Red Deer realtors are sharing information about self-defence and other self-preservation techniques after a Calgary real estate agent was assaulted at an open house last weekend.
”Safety is always a huge issue,” said Kim Fox, a realtor with Re/Max, who’s disturbed that a Calgary colleague was sexually assaulted while at an open house Saturday.
“You can’t be alone. Anyone can walk in.”
Fox, who’s been selling homes for 11 years, usually teams up at open houses with her mortgage broker, an administrative staffer from her agency, or another real estate agent.
Fox has even brought family members along to reduce the safety risk.
“You go out there as a team. You have to,” she said, since realtors tend to have their phone numbers and faces advertised and can therefore be targetted.
“You have to protect yourself … your image is out there…”
The few times that Fox’s “spidey sense” suggested something was off about a client, she left as quickly as possible.
“You’ve got to listen to your gut,” agreed Janice Resch, a realtor with Century 21, who has been selling homes for 25 years.
Only on two occasions did Resch feel too uncomfortable to enter a house with a client.
“I think I said, ‘I can’t right now, something’s come up.’ And I never heard from them again.”
She believes more realtors are now questioning buyers and sellers in their own offices before agreeing to meet them anywhere.
“We want to find out who they are, and what they’re looking for…”
Real estate agents are sharing safety precautions. Some have taken self-defense training and photocopied clients’ drivers licences before going out to a property.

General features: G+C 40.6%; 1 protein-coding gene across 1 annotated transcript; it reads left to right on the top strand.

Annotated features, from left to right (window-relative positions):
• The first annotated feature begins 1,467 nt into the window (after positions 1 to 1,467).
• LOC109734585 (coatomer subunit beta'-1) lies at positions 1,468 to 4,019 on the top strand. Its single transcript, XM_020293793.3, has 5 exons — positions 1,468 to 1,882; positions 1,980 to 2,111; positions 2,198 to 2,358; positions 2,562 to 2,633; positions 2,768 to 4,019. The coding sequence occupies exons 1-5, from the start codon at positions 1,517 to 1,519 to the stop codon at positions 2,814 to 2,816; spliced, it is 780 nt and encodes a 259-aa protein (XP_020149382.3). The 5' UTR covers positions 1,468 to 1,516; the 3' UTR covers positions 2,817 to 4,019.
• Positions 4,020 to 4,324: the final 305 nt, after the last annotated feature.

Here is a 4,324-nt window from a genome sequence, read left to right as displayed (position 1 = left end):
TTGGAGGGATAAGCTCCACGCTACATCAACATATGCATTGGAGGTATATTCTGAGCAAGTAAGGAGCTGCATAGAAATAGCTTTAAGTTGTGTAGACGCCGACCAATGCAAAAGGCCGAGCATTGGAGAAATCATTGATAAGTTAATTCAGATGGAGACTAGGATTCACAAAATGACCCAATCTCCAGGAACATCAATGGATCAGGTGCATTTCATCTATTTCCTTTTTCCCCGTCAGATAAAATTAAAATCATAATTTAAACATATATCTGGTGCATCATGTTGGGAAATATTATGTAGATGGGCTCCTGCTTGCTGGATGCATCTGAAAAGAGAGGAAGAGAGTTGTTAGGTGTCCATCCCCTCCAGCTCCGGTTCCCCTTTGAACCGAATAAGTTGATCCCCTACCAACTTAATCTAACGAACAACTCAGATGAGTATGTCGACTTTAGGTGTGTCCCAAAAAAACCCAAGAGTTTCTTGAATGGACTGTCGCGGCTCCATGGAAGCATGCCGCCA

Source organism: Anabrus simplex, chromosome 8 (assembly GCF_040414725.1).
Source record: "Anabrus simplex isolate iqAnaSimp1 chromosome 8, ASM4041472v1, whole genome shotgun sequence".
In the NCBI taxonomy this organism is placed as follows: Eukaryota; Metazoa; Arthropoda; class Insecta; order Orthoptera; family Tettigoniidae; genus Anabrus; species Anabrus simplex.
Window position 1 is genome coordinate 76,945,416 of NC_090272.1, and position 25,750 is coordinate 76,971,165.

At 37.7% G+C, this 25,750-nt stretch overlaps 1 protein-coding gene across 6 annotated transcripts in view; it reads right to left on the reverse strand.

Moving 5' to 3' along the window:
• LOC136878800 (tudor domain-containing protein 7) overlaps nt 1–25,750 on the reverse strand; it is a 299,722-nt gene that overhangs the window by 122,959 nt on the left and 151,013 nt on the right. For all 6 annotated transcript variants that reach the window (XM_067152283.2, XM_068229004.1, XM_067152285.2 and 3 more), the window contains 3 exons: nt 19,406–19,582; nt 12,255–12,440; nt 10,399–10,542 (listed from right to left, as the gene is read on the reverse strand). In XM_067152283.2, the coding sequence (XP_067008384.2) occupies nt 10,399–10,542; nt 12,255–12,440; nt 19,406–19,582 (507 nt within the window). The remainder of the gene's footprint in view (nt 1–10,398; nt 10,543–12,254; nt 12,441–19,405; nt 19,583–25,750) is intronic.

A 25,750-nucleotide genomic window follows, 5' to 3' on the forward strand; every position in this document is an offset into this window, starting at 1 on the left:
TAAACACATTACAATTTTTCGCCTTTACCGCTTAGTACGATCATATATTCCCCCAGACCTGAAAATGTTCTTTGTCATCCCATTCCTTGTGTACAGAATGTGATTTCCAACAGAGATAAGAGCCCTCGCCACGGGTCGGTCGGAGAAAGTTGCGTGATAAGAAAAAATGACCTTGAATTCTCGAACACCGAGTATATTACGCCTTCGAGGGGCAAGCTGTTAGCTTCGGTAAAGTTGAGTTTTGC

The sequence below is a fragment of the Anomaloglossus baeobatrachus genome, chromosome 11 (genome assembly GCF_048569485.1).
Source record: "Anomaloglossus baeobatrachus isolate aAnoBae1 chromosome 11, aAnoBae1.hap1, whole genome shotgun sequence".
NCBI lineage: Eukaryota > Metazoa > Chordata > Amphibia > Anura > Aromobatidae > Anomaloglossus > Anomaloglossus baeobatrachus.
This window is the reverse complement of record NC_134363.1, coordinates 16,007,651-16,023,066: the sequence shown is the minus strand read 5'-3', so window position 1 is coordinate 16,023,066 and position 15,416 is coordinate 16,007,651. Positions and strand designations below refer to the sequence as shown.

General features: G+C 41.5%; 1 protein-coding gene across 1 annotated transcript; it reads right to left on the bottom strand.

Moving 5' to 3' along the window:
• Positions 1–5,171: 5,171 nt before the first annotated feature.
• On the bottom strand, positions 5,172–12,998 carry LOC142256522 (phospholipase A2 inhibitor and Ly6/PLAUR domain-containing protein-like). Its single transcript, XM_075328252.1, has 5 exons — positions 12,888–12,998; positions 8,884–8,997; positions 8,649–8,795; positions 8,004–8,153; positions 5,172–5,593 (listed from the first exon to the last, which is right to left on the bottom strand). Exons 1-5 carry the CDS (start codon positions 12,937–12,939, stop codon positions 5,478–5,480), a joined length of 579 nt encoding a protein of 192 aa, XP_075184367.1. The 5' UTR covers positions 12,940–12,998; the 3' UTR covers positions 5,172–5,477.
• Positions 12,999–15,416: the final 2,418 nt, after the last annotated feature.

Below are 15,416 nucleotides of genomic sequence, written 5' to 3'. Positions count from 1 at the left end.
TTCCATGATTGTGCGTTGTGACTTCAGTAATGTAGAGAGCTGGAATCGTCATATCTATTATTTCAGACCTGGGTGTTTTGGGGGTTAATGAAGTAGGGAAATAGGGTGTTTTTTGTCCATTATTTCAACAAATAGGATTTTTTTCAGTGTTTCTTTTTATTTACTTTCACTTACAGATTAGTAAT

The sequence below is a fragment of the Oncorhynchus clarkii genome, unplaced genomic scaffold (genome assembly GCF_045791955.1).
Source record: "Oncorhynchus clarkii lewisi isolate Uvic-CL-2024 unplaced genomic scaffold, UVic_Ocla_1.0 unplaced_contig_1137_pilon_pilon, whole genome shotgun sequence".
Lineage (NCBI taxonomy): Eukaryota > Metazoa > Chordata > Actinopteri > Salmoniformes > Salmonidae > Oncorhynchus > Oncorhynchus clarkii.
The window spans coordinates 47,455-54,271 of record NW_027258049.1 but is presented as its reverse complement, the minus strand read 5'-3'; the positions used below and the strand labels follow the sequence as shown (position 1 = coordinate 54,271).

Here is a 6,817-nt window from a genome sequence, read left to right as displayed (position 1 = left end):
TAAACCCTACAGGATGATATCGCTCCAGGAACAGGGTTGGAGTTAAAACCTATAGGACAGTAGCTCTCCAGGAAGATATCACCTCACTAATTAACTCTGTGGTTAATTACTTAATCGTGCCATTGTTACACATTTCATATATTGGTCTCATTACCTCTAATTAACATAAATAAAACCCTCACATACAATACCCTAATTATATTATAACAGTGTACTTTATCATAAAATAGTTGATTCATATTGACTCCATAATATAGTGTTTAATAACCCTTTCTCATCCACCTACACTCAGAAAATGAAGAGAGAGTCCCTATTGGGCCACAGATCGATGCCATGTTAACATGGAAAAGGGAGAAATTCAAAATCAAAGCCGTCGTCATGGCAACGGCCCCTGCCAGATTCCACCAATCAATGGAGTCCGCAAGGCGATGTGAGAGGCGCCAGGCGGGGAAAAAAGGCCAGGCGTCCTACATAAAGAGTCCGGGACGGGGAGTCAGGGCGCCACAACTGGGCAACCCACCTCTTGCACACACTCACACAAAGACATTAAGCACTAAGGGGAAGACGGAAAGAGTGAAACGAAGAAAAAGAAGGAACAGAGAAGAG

“We’re also taught to be more aware of our surroundings,” said Resch.
Although it’s mostly females who have been attacked on the job, “men are also susceptible,” added the realtor, who said she wouldn’t agree to meet a client at a rural acreage without taking someone else long.
Central Alberta Realtors Association executive officer Larry Westergard said guidance is provided about “keeping safety top of mind.”
But realtors are self-employed entrepreneurs, so it’s up to them to follow suggestions — such as not working alone at open houses if possible.
If realtors can’t “buddy up” with somebody for showings, Lindsay Olver, an owner/broker with Coldwell Banker, said she would have a co-worker call every 10 to 15 minutes. A pre-arranged code word could be used to indicate there was trouble.
“We have a safety protocol. We’re taught to never go into a (house) ahead of the client… to always, always meet the client ahead of time…”
Although nothing can prevent every danger, she added, “We will probably go over the safety precautions again at our next meeting….”